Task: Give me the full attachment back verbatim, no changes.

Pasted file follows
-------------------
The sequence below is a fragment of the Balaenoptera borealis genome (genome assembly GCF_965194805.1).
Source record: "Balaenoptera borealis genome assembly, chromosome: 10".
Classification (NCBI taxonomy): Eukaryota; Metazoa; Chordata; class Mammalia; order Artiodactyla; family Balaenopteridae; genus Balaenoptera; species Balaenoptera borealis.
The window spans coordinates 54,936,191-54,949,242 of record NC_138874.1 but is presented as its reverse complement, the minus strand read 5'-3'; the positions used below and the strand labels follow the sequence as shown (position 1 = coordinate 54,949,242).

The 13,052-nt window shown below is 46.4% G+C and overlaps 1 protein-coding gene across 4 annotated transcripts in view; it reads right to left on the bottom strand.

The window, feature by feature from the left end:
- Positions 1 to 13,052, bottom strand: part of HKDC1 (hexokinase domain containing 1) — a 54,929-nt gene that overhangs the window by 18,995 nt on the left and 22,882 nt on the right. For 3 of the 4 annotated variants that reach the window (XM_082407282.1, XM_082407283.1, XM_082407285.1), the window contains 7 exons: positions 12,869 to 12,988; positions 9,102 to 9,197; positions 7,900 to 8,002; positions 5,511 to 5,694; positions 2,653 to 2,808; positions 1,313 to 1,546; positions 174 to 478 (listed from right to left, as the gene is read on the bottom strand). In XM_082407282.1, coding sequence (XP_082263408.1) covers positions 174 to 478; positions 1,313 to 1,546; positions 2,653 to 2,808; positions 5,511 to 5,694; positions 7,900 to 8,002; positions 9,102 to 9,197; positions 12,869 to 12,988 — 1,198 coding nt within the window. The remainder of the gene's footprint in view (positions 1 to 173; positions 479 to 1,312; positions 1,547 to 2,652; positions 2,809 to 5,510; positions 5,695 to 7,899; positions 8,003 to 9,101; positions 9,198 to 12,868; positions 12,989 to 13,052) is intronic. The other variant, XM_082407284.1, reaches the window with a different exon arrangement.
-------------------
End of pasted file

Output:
The sequence below is a fragment of the Balaenoptera borealis genome (genome assembly GCF_965194805.1).
Source record: "Balaenoptera borealis genome assembly, chromosome: 10".
Classification (NCBI taxonomy): Eukaryota; Metazoa; Chordata; class Mammalia; order Artiodactyla; family Balaenopteridae; genus Balaenoptera; species Balaenoptera borealis.
The window spans coordinates 54,936,191-54,949,242 of record NC_138874.1 but is presented as its reverse complement, the minus strand read 5'-3'; the positions used below and the strand labels follow the sequence as shown (position 1 = coordinate 54,949,242).

The 13,052-nt window shown below is 46.4% G+C and overlaps 1 protein-coding gene across 4 annotated transcripts in view; it reads right to left on the bottom strand.

The window, feature by feature from the left end:
- Positions 1 to 13,052, bottom strand: part of HKDC1 (hexokinase domain containing 1) — a 54,929-nt gene that overhangs the window by 18,995 nt on the left and 22,882 nt on the right. For 3 of the 4 annotated variants that reach the window (XM_082407282.1, XM_082407283.1, XM_082407285.1), the window contains 7 exons: positions 12,869 to 12,988; positions 9,102 to 9,197; positions 7,900 to 8,002; positions 5,511 to 5,694; positions 2,653 to 2,808; positions 1,313 to 1,546; positions 174 to 478 (listed from right to left, as the gene is read on the bottom strand). In XM_082407282.1, coding sequence (XP_082263408.1) covers positions 174 to 478; positions 1,313 to 1,546; positions 2,653 to 2,808; positions 5,511 to 5,694; positions 7,900 to 8,002; positions 9,102 to 9,197; positions 12,869 to 12,988 — 1,198 coding nt within the window. The remainder of the gene's footprint in view (positions 1 to 173; positions 479 to 1,312; positions 1,547 to 2,652; positions 2,809 to 5,510; positions 5,695 to 7,899; positions 8,003 to 9,101; positions 9,198 to 12,868; positions 12,989 to 13,052) is intronic. The other variant, XM_082407284.1, reaches the window with a different exon arrangement.